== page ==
Skokie Criminal Lawyer

Practicing Attorney Matt Keenan explains Illinois law on misdemeanors, felonies, retail theft, drug offenses, battery, cybercrime, sexting and other criminal offenses.

Blog Authors

Latest from Skokie Criminal Lawyer

In Illinois, you commit battery if you knowingly without legal justification by any means (1) cause bodily harm or (2) make physical contact of an insulting or provoking nature with an individual. (See 720 LCS 5/12-3). Under Illinois law, “knowingly” means you were consciously aware that your conduct was practically certain to cause a particular result. In People v. Jackson, the defendant did not act knowingly because he did not understand what was happening to him and appeared to be suffering from a psychological issue. Being drugged or intoxicated, however, is not a defense, unless your intoxication was…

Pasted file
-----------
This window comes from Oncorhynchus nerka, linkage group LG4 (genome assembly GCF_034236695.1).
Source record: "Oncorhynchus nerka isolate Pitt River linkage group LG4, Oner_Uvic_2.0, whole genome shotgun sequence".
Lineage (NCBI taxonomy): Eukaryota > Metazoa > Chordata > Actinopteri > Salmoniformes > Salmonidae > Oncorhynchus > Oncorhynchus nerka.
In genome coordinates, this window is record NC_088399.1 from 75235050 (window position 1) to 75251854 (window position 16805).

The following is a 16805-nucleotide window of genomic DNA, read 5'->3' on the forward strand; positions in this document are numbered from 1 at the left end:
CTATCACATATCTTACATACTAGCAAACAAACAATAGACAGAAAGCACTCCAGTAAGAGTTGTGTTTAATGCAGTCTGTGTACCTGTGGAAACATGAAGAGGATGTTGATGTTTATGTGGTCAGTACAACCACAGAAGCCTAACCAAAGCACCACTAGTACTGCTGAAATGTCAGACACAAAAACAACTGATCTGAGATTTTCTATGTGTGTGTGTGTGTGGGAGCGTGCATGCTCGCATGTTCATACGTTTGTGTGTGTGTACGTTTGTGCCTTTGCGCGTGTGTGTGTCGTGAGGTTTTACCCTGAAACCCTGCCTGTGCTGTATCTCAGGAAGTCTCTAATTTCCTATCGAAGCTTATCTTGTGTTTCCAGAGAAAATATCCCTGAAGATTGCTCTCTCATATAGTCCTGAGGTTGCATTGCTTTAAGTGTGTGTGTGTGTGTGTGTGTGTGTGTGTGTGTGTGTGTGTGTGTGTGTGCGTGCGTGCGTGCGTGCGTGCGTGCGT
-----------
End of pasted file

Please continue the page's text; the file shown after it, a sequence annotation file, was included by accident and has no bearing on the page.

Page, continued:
When you are arrested, an officer must read your Miranda rights. If you keep talking, you may be giving up those rights. Once you have clearly invoked your right to an attorney, any police interrogation must stop unless you initiate communication. If instead police restart the conversation, your statements will be presumed involuntary and will not be admissible at trial. To determine admissibility, the court looks at 1) whether you, rather than police, started the conversation in a manner demonstrating a willingness to discuss the investigation, and 2) if so, whether you knowingly and voluntarily waived your Miranda rights. To…
You have a loved one in prison. He hung out with some people who were not his friends and got involved in a robbery. You want to shorten what seems like an unfair sentence. Are you looking for a commutation or a pardon? It depends on whether your loved one has completed his or her sentence. If you want to get someone out of prison, a commutation could shorten their sentence. If your loved one has completed their sentence and cannot seal or expunge their record, they can petition for a pardon. A commutation can be granted for health reasons…